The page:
Bottled Water in Australia
Bling h2o is a high end or “Super Luxury” bottled water product created by Kevin G Boyd a Hollywood producer / designer.Bling h2o costs from $US35.00 to $US2,600.
00 per bottle and the water is bottled into glass bottles studded with Swarovski crystals. Bling has been featured on MTV music awards and The Emmys and on it’s website refers to itself as the Rolls Royce of bottled water. To identify the potential consumers in Australia we need to look at the target market and market segments bling are looking to fulfill.
The premium status, and pricing, that bling put on their product would narrow the geographic segment to the economic centers of Australia, which Sydney, Melbourne and Brisbane. A geographic segmentation is identifying and analysing the location that a company is looking to move into. In Australia a potential geographic profile would start at the state level, then move into cities, then if necessary a municipal level to identify potential consumer (Kotler, P. , Adam, S. , Denize, S. , Armstrong, G. 2009), The demographic make-up of a potential market is made up of the age group, income, occupation, gender, race, education and religion.
Demographic segmentation is a popular form of analysis and very important part of identifying the size and methods of communicating with a target market. (Kotler et al, 2009) After reviewing the media on bling and the website the demographic profile for bling would be 20 – 35 year old age bracket with a high level of income. This is supported by bling’s involvement with MTV, The Emmy’s and the price of their product. The psychographic and behavioural segmentation bling would be looking at is a benefits viewpoint (Kotler et al, 2009).
The benefits class is the benefits the user perceives to obtaining by using the product. The benefits from bling h2o are that of social status and class by drinking bling users would be setting themselves apart. From the marketing segmentation identified bling would be looking at a young high income earners who place a high importance on their external image. Along with targeting the these individuals, 5 star hotels and up market nightclubs would also be consumers of these products due the overlapping target market and perceived image they are looking to convey. This is identified by bling themselves on their ebsite where Boyd had the idea whilst observing celebrities and how each of them treated the bottled water they drunk In 2004 – 2005 Australians consumed about 550 million litres of bottled water, with worldwide consumption growing 57% from 1999 to 154 billion litres. (Munro 2006). The main industry body in Australia is the ABWI which was established 10 years ago and claims its objectives are to promote awareness and use of bottled water, and to ensure that consumers have safe good tasting water. The ABWI boasts member such as Coca- Cola Amatil Ltd and Schweppes Australia ttp://www. bottledwater. org. au/scripts/cgiip. exe/WService=ASP0003/ccms. r? Roxy=0x0002f062=10007 Bottled water is being looked at as a serious environmental issue. The main packaging for bottled water is plastic, which is made from fossil fuels and Australia uses 314,000 barrels of oil in bottling water each year (Koutsoukis, 2007) Although the plastic bottled water comes in is recyclable, Australians are only recycling around 35% of the bottled water they purchases, 55% goes to landfill which accounts for 70,000 tonnes of plastic waste. Koutsoukis, 2007) (Munro 2006). It is been seen as such an environmental issue that Bundanoon, a small town in NSW, has banned the sale of bottled water in its stores when a company was looking to extract water from their underground reservoir, and claims to be the first town in the world to enact such a policy. A review of social media surrounding bling h2o a large percentage of blogs condemned bling for being over priced and had concerns about water being sold at such a premium when much of the world is without clean water.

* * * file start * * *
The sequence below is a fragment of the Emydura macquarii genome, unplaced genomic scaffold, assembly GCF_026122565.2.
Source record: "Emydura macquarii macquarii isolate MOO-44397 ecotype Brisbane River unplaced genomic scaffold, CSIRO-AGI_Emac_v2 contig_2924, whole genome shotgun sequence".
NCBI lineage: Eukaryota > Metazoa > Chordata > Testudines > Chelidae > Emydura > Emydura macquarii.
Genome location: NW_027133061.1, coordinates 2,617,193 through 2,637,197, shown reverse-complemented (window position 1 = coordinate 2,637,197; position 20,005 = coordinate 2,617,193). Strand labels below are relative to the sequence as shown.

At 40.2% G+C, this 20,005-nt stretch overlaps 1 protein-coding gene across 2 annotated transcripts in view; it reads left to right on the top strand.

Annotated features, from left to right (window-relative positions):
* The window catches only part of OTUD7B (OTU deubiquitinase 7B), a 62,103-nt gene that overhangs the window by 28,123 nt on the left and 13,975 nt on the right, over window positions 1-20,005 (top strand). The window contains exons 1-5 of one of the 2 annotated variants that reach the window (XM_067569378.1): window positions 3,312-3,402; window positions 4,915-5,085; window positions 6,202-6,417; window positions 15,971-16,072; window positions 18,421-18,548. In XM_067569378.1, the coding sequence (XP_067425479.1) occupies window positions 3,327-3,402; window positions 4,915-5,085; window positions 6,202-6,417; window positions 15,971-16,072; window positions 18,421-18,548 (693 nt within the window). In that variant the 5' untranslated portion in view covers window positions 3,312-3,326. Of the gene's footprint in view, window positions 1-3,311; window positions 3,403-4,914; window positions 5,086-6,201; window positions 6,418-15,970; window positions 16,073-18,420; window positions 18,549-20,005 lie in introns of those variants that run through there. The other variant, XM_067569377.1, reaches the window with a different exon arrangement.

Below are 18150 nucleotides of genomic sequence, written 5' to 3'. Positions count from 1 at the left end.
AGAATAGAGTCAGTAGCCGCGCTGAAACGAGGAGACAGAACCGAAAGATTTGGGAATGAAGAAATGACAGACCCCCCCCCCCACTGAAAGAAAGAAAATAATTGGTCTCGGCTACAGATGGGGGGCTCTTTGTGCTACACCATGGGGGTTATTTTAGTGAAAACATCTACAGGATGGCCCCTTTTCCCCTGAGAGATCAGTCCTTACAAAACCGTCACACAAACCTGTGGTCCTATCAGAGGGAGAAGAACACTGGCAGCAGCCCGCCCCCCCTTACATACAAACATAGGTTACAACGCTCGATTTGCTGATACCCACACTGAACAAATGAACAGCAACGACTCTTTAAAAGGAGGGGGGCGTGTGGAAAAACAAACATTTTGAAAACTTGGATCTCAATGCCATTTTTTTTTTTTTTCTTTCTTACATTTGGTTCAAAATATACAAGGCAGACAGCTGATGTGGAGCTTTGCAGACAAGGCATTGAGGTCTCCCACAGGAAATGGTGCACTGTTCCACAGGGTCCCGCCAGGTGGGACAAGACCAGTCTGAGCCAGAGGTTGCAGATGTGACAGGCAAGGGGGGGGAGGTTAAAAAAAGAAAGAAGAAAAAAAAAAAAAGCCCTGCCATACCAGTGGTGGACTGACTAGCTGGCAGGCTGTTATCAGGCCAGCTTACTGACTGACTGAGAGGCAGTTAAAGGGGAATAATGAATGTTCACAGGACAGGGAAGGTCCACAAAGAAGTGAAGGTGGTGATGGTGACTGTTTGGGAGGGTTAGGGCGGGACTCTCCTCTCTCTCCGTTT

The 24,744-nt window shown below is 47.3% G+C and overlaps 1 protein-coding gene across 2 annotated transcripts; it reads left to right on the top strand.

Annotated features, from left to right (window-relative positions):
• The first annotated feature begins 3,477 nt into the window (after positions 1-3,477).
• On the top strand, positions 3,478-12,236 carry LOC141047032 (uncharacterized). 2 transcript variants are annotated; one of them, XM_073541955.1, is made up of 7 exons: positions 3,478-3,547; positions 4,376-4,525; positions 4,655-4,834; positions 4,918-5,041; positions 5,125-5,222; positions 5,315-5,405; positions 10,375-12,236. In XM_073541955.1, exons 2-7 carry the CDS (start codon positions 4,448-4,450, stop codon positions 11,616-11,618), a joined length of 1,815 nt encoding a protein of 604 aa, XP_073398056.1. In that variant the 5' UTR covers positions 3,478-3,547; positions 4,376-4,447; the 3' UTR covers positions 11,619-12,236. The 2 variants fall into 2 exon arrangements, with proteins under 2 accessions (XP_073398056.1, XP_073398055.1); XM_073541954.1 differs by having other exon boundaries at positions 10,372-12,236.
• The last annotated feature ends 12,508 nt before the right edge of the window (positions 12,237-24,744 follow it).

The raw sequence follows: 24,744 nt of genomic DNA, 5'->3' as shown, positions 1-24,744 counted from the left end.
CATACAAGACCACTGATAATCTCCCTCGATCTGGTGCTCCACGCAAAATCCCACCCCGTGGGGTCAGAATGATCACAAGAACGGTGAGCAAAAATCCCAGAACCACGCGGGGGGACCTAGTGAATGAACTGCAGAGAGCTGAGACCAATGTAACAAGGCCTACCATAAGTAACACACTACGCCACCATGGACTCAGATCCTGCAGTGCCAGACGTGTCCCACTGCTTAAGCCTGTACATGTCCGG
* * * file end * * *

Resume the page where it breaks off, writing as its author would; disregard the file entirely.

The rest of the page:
An internet blog by Sassisam title Bling H2O – Ego in a bottle. Sassi Sam points out that she consumes 4 bottles of water a day and that would equate to $US980 per week just for water. Sassi Sam concluded that she would consider buying from bling if they supported charities that focused on supplying clean water to those who don’t have access to it. Bling was featured on the site BoingBoing and points out that people who buy this must be fools. The interactive comments section of BoingBoing raised the issues of the importance of social status and that is reaching ridicules levels.
BoingBoing was the only website that brought up the issue of socially responsible marketing by user Cameron Barrett. If the author of this article was the brand manager of bling h20 they would be associating themselves with one of the many charitable organisations that are helping provided clean drinking water. An organisation like charity water is able to provide a person with clean drinking water for $1 a year. This small cost compared to the premium charge would quell the concerns over the ethics of the company and leave the image issue with those who buy it. ttp://www. theage. com. au/news/national/bottled-water-the-new-ecodisaster/2006/02/25/ 1140670303250. html http://www. theage. com. au/articles/2007/08/18/1186857841959. html? page=fullpage#contentSwap1 http://news. bbc. co. uk/2/hi/asia-pacific/8141569. stm http://www. bottledwater. org. au/scripts/cgiip. exe/WService=ASP0003/ccms. r? Roxy=0x0002f062=10007 Kotler, P. , Adam, S. , Denize, S. , Armstrong, G. (2009), Principles of Marketing. Pearson Education Australia, Frenchs Forest